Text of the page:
I’ve featured this piece before, and it’s not even by Rachmaninoff. So how does it tie in? Because when it was composed for the film Dangerous Moonlight, a World War II potboiler whose protagonist is a talented pianist and composer, it was as a replacement for the originally planned work: Rachmaninoff’s Second Piano Concerto (which will be the major topic of my next Substack newsletter). It’s not entirely clear why the Rachmaninoff couldn’t be used–copyright fees, perhaps–and the producers tried commissioning a work from Rachmaninoff directly, but he turned the offer down. So, in the Concerto’s stead, a new work was composed–in pieces, which are heard through the film. The entire work was basically stitched together by the film’s orchestrators, resulting in the work that is fairly well-known today as a single-movement work: the Warsaw Concerto, by Richard Addinsell.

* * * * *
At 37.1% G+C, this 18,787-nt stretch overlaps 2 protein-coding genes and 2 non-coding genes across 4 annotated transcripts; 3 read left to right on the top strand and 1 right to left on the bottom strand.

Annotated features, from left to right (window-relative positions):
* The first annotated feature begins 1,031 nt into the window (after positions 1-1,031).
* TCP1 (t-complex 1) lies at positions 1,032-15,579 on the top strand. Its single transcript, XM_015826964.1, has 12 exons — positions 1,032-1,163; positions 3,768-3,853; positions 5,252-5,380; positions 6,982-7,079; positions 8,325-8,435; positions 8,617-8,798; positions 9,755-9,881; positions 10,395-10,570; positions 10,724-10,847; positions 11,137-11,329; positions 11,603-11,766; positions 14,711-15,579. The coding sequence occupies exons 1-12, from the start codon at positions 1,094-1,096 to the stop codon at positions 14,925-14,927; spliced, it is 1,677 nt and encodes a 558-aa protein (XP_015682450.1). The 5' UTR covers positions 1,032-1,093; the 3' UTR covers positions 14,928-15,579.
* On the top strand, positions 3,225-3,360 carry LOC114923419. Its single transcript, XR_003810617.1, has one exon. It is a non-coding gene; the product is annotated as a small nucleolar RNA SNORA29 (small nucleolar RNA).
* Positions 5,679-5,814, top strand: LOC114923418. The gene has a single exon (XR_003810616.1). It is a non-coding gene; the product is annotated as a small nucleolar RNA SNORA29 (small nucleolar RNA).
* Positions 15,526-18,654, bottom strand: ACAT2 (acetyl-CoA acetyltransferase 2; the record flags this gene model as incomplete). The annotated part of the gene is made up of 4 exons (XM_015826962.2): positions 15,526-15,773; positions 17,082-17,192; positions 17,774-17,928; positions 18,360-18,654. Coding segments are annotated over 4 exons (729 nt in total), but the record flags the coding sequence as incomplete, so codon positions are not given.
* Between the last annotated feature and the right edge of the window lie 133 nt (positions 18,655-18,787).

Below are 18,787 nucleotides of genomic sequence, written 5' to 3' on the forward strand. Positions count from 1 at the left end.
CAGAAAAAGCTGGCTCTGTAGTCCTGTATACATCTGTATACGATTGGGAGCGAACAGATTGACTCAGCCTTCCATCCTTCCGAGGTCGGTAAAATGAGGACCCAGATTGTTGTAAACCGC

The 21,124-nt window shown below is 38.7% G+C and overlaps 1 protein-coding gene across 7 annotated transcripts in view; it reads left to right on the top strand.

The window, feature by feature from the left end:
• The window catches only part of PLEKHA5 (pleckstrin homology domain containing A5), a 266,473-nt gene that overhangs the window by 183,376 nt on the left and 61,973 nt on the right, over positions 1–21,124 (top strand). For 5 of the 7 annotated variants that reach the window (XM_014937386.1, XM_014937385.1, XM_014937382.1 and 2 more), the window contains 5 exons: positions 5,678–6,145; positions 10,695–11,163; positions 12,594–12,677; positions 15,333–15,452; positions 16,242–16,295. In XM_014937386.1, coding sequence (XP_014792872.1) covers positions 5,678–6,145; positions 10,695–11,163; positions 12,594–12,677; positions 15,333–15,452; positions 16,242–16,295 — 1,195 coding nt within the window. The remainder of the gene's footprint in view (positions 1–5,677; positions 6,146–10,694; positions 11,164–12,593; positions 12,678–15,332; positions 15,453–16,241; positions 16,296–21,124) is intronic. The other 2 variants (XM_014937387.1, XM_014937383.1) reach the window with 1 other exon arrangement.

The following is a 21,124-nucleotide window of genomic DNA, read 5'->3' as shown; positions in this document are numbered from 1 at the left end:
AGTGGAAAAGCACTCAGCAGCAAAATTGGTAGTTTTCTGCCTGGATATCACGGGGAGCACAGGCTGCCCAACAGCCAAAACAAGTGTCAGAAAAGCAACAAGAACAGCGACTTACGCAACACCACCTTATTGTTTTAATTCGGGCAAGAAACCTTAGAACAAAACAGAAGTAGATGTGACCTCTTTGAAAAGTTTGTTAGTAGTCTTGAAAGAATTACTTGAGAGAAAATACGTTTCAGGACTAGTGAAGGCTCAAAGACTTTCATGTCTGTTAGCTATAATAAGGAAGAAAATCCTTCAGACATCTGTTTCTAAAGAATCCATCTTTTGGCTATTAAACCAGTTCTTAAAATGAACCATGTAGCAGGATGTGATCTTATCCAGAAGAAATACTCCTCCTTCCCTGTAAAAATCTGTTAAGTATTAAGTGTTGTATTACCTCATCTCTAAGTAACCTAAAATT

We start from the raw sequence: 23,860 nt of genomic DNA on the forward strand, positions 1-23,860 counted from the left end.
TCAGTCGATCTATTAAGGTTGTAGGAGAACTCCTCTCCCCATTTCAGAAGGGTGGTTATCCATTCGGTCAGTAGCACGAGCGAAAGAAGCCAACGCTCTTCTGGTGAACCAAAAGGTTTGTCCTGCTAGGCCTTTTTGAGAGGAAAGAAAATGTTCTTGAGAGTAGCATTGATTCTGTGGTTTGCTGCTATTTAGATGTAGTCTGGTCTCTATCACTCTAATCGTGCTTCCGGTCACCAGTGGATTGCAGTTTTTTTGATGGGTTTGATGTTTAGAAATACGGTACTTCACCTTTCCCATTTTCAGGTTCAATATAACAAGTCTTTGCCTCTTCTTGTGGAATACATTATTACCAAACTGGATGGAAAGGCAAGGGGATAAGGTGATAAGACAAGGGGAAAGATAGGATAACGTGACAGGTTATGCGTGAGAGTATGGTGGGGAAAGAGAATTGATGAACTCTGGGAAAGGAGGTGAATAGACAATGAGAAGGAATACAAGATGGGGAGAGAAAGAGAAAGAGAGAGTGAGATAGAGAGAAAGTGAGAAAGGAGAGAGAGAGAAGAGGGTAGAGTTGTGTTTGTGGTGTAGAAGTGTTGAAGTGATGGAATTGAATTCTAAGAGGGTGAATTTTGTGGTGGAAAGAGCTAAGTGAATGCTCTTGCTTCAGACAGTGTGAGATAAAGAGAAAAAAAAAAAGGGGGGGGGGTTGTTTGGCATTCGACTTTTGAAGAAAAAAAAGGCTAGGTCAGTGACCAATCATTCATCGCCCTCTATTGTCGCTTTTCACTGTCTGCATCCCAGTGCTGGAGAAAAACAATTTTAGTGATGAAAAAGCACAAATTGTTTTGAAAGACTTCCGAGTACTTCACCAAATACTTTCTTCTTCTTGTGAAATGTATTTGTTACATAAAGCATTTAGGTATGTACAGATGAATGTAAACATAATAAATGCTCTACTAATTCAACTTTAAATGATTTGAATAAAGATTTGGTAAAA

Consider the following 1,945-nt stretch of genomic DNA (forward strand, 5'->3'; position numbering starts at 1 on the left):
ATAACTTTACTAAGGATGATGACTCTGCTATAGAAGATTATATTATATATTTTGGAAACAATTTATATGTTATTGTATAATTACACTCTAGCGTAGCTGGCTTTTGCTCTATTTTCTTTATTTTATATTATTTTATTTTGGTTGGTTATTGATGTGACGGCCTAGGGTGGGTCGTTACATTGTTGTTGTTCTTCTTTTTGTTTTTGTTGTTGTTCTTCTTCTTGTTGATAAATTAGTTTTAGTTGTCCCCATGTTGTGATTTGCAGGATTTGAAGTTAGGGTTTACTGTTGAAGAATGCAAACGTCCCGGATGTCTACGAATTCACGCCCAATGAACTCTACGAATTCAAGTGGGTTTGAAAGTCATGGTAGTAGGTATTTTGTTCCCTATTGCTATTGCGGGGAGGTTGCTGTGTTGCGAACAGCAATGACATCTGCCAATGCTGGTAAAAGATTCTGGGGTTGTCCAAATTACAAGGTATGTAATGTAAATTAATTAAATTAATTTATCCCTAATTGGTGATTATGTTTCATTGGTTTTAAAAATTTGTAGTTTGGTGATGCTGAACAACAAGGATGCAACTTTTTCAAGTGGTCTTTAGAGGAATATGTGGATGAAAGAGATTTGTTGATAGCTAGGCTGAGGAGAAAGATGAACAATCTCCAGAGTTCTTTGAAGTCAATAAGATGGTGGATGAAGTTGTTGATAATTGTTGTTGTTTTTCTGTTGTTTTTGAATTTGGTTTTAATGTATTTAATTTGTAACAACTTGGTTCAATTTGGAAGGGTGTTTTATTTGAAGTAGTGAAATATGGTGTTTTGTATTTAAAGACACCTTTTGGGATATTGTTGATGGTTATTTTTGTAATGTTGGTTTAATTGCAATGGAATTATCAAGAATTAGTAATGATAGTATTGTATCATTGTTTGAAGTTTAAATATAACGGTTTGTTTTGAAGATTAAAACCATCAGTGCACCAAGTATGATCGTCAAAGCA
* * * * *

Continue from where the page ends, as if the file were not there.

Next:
It’s also one of the best intentional pastiches of a specific composer’s style that I’ve ever heard. Here it is: